Jessie Burton: The Confession

Now of course, book clubs can’t happen right now, at least not as we have always known them; in person and a bottle of wine or 3 at the ready. However there is no reason all of this can’t be achieved virtually. Therefore here is my favourite book / author I have read this month and would recommend to any book clubs out there still very much in operation. I hope you enjoy this one as much as I did.

Jessie Burton – The Confession

“all the women I know who’ve left long-term relationships in their thirties checked out of it long before they actually did. They went through all the grief when they were still together with the guy. Played through all the scenarios, processed their feelings – so when the split actually happened, they just felt light and free. Men take it worse. They pretend not to, but they do. They haven’t laid any preparations”


A real page turner, forgive me for the expression, but it is! I finished it in 3 days, and believe it or not, that was with me forcing myself to go as slow with it as possible! The Confession follows a young woman, Rose, as she attempts to find her illusive Mother who performed a disappearing act before she can remember, and in course, herself. The narrative flicks between the past and present, 1980s Los Angeles and modern-day London, as the story of Rose’s Mother is unveiled, piece by piece. Whilst, yes this book is about estranged relationships and the damage they can cause, Burton offers so much more than that. There are so many sub-stories woven within the narrative that stands centre stage. Relationships; romantic and familial, success, failure, depression and pregnancy to name a few. It’s impossible to not be absolutely captivated by Burton’s writing. That said, I would also highly recommend her other 2 novels, The Miniaturist, which since release has been turned into a BBC TV series (I’m yet to watch), and The Muse.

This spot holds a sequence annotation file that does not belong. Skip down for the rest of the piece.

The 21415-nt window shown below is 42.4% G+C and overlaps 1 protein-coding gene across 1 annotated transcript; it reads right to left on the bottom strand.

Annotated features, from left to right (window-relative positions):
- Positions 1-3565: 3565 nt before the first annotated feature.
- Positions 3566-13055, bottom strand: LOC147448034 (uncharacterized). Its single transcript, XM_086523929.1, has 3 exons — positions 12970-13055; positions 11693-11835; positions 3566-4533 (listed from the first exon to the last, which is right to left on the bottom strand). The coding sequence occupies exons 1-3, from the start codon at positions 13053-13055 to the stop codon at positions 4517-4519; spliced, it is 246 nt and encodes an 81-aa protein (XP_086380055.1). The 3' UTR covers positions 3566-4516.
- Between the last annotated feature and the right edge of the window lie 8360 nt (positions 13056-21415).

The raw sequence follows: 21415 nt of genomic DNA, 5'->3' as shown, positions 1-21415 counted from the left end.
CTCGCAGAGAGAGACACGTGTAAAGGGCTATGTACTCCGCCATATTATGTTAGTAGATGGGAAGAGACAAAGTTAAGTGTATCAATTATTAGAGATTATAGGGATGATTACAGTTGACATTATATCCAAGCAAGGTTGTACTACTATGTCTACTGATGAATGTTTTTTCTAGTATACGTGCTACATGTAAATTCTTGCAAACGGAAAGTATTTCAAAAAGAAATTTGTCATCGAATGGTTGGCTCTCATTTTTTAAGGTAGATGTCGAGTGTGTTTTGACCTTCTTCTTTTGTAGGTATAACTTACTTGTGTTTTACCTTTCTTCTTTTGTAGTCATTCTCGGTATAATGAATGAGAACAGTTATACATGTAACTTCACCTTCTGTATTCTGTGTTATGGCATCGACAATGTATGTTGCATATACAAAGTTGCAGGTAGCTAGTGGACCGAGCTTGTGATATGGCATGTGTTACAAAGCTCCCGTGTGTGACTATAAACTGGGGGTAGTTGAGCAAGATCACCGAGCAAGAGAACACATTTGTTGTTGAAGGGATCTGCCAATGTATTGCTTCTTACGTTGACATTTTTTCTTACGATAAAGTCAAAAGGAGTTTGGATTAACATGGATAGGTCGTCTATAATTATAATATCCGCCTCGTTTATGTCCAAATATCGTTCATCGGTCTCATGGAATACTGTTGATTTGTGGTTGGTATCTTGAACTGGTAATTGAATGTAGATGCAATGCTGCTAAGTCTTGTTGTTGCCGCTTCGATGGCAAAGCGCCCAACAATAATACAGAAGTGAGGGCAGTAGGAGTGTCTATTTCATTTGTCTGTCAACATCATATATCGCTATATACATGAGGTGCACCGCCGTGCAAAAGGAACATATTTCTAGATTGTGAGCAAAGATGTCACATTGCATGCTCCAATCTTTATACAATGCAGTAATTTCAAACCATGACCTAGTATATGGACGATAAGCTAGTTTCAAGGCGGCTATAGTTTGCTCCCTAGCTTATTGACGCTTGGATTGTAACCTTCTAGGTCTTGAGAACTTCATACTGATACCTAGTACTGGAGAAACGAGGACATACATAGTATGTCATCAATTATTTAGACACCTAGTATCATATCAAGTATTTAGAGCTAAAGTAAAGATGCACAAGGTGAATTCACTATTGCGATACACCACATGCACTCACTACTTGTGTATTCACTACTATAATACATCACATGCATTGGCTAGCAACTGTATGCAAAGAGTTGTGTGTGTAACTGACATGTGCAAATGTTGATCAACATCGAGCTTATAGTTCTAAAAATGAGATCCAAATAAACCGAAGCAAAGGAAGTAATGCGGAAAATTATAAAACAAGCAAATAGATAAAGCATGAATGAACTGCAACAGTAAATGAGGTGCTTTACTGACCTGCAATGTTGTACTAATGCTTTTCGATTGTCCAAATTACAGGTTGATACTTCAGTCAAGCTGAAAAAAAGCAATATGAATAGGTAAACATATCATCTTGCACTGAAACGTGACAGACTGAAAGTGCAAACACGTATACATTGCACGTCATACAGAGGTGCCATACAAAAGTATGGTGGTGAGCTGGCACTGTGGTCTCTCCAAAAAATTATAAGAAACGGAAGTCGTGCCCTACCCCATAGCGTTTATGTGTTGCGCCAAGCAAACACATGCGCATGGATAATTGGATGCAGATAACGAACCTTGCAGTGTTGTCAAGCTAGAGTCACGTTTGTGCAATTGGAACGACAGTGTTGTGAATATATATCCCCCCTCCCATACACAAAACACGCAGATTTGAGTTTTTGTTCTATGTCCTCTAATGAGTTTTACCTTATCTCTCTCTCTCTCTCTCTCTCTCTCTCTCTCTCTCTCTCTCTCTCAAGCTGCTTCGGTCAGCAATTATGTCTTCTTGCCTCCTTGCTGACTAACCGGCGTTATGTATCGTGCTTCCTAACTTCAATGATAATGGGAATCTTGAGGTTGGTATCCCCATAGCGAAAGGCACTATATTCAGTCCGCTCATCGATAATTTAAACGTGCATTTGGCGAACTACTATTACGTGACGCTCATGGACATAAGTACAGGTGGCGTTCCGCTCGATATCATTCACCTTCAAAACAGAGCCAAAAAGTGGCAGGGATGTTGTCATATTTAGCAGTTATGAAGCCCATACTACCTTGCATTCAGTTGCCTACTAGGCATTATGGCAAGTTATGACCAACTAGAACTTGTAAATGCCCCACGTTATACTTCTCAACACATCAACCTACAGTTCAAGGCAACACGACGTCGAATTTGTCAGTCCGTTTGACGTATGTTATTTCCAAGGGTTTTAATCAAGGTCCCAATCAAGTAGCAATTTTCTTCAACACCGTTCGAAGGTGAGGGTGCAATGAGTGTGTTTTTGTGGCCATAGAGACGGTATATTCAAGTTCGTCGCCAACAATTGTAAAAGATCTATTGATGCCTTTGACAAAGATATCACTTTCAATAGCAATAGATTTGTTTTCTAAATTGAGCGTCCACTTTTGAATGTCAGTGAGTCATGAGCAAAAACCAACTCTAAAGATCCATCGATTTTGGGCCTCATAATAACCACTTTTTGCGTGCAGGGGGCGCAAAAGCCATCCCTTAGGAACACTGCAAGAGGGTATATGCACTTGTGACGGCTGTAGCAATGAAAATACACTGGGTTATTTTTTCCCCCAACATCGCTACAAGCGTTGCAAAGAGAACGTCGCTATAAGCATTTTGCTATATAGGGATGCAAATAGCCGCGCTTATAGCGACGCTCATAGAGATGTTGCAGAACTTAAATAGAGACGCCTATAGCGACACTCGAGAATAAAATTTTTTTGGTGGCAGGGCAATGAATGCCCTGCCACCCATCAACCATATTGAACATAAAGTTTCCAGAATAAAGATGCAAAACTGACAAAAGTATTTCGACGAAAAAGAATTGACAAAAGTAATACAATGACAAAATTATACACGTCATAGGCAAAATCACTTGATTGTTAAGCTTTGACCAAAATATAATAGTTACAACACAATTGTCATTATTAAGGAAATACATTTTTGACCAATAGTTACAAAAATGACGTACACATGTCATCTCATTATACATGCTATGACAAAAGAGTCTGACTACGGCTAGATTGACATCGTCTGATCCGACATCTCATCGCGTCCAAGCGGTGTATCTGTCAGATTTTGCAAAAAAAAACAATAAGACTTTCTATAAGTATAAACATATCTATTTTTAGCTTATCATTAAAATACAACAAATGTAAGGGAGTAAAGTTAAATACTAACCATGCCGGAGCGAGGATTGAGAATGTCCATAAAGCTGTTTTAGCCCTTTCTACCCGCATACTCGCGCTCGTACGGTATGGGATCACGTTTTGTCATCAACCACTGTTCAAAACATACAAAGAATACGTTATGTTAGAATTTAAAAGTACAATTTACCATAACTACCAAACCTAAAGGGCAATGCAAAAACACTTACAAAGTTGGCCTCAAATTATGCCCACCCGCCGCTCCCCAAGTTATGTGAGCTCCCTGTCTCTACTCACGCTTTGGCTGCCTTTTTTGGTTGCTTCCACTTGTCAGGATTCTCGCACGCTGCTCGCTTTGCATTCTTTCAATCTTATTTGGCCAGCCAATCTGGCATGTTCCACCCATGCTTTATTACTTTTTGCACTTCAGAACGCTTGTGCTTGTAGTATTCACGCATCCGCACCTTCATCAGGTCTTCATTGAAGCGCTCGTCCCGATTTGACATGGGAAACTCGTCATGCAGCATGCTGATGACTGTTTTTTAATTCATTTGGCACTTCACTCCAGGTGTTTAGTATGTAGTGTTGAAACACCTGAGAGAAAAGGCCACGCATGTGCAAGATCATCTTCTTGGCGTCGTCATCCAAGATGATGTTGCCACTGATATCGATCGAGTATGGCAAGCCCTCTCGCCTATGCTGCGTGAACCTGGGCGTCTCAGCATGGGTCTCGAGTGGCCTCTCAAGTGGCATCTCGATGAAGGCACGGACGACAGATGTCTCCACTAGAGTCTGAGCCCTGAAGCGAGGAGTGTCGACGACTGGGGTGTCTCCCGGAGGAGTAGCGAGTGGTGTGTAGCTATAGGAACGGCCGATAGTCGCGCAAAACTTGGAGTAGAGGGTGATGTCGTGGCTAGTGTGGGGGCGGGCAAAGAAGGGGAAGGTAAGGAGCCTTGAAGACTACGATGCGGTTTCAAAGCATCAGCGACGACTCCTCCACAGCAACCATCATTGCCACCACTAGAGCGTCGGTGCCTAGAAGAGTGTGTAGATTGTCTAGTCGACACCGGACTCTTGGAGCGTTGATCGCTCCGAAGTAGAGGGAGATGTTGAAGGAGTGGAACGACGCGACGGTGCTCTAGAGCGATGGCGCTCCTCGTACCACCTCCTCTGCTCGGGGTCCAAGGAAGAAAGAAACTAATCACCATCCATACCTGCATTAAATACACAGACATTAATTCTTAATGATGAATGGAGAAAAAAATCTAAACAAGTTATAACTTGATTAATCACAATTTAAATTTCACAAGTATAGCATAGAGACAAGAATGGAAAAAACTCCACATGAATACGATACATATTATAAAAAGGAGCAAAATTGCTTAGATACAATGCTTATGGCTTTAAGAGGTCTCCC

“Words are water in this city. One drop of rumour could drown us.”


“Do you have a body if there is no one there to touch it? I suppose you do, but sometimes it felt like I didn’t. I was just a mind floating around the rooms.”


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